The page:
I shall not attempt here to sum up his thinking, because, quite frankly, I would have to read much more of him to do so. He was a moderate postmodernist, who believed in empirical adequacy; but he was adamant that "truth" is a consensus, continually being re-forged, and that the notion of "objective reality" is unhelpful. (One can, I think, trace this idea back as far as Immanuel Kant, and his distinction between noumena and phenomena.)
Rorty was above all a pragmatist. We use language to communicate our perceptions and observations, and indeed our knowledge of "the world" is bound up in language. When the vocabulary we use ceases to work, we invent new vocabulary that works better.
Those who seek "objective" truth, or, worse, those who believe they have found it, will find little comfort in Rorty's work. I don't think I can put things any better than a Usenetter named Chris, who intervened many moons ago in a discussion I was having with someone:
[Such people believe that] language is a neutral, transparent nomenclature superimposed on a naturally occurring reality, that interpretation is a non-constructive process of simple "decoding," that knowing is culture-free, unrelated to specific forms of social, economic and institutional organization, and that facts can be dug from the earth like fossils. By this account history, if done "properly," is always the same sort of thing. Of course this runs into some problems once we start historicizing history itself as a form of knowledge production, or if we examine the theory of language supporting such views of history.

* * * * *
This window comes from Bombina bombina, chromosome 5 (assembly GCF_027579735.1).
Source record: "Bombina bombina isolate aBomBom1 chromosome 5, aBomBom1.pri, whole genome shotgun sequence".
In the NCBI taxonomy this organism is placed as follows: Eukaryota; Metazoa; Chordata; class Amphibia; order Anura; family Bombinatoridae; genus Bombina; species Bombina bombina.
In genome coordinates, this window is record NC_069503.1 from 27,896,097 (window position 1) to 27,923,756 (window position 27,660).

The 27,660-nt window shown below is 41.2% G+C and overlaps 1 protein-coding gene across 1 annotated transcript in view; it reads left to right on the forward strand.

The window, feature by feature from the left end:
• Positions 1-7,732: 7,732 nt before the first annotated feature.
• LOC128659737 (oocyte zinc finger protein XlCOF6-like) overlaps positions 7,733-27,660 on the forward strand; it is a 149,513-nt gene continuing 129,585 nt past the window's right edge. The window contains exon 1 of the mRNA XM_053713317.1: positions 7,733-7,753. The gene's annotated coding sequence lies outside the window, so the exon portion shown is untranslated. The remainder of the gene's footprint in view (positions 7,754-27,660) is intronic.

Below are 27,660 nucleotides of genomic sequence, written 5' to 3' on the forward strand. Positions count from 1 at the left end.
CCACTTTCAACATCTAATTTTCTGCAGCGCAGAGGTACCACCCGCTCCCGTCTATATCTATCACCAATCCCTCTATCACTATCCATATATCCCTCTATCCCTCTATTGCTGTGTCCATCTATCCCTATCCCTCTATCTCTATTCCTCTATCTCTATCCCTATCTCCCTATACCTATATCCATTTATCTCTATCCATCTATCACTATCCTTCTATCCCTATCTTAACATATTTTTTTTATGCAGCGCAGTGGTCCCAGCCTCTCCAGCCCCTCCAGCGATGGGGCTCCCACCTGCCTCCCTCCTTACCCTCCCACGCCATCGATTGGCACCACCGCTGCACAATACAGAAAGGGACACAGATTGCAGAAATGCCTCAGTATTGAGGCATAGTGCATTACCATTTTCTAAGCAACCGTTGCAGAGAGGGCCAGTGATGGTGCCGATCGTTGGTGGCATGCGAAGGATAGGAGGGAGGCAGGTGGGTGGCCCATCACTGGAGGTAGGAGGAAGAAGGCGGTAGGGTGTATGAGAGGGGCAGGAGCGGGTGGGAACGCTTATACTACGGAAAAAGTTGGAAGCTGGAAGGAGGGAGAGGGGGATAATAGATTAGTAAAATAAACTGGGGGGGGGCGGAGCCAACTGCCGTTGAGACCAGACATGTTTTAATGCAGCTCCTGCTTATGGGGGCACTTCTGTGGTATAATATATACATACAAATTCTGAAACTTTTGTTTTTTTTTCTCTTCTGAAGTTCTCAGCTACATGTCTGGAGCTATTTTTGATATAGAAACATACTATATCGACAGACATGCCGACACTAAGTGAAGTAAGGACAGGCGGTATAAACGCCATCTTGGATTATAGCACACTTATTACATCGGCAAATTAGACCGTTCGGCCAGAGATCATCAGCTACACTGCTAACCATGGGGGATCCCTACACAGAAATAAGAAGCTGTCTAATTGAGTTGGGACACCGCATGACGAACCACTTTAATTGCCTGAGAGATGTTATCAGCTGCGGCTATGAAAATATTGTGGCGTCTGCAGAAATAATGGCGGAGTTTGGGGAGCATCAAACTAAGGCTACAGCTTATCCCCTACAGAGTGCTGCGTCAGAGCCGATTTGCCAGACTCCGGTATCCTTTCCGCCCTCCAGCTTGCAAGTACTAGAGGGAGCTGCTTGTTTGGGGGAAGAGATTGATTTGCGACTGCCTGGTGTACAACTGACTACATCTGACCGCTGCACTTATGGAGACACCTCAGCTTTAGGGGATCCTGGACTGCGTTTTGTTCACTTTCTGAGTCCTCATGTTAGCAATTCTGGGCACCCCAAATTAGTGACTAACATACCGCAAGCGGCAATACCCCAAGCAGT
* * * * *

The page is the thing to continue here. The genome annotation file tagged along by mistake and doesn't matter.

Rorty helped to open the way to a new thinking that does not require "objective" absolutes, those little pebbles and huge, terrible boulders like God that make up conservative (but not only conservative) thought. With the rather more colourful notion of "rhizomatic thinking" in Deleuze and Guattari, Rorty changed (or, rather, pointed the way to change in) my own intellectual life. And at this point I need to pay homage to my late partner, Marianne MacKinnon, who thought that way naturally. I've been very lucky.
No, then, to objective foundations and linguistic isomorphism; and a big Yes to Deleuzian rhizomes and lines of flight. For your part in this revolution in Western thinking (a revolution barely begun), I for one thank you, Richard Rorty.